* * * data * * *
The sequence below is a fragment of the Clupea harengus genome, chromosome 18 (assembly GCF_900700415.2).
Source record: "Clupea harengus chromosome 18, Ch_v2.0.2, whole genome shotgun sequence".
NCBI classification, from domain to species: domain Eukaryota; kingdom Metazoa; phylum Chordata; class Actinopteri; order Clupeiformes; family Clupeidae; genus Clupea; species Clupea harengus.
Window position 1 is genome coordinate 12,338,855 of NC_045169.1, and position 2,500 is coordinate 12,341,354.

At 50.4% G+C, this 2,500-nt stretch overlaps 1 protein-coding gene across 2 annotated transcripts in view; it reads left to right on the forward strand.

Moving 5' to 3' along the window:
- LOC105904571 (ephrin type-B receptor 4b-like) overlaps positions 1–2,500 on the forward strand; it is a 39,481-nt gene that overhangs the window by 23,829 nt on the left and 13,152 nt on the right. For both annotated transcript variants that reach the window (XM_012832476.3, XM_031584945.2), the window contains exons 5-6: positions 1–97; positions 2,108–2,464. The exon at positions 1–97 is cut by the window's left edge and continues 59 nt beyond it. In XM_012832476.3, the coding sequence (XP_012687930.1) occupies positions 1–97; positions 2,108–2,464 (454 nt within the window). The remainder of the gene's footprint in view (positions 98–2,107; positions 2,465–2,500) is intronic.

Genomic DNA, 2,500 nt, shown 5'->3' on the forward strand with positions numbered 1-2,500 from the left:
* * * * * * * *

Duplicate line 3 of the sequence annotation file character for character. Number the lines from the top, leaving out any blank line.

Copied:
NCBI classification, from domain to species: domain Eukaryota; kingdom Metazoa; phylum Chordata; class Actinopteri; order Clupeiformes; family Clupeidae; genus Clupea; species Clupea harengus.